Drought killing citrus: 'It shouldn't be happening'

Drought killing citrus: 'It shouldn't be happening'

BAKERSFIELD, Calif. (KBAK/KBFX) — State lawmakers Andy Vidak and Jean Fuller joined California Citrus Mutual on Friday at Gless Ranch to discuss current water crisis issues.

Gless Ranch is owned by local grower John Gless, who watched 60 acres of his citrus trees get bulldozed because of drought conditions.

"We're almost there, they're almost ready to produce and to have to rip them out, it hurts to watch it," said Gless. "It's just wrong, it shouldn't be happening."

Gless has been growing those citrus trees for 20 years and now does not have enough water to keep them alive, leaving him with no choice but to have them pulled from the roots.

"We need water now, not a couple of months from now, we need it now," said Gless.

Sen. Fuller agreed that the issue must be solved now. She said in order for the problem to be fixed, the government needs to work together to come up with a solution.

"We're letting them die, because we don't have the will to come together as both state and federal government, as both parties, to save them, to bring water here from where it's more abundant," said Fuller.

Sen. Vidak said he has tried reaching the government and the president, but has not had any luck.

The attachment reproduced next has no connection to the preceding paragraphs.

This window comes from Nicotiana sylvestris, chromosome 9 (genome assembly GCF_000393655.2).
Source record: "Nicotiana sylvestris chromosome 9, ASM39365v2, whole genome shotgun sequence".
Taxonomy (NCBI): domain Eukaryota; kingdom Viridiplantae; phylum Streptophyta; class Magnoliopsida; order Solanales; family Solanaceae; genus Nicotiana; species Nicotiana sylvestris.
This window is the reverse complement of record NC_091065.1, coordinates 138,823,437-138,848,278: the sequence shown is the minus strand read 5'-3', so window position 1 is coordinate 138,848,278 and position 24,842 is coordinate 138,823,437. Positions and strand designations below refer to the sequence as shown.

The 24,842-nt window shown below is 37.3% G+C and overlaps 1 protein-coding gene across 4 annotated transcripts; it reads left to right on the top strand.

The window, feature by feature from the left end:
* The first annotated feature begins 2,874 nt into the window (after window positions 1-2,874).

"We've sent letters to the governor, we've sent letters to the president, we're doing everything we can," he said.

Joel Nelson, president of California Citrus Mutual, said that if water does not become available, the federal government will be the cause of an economic recession in the Central Valley.

He said the issue to this problem could be solved in a three step solution.

"One, change the existing policy that keeps water from moving north to south. Two, sustain the waiver that we presently have on the San Joaquin River, and do an economical and biological evaluation as to the efficacy of that agreement. Three, long-term storage," said Nelson. "That's what we're after."

According to California Citrus Mutual, an estimated 50,000 acres of citrus will not receive any water allocation this year, which will result in a huge loss of citrus production.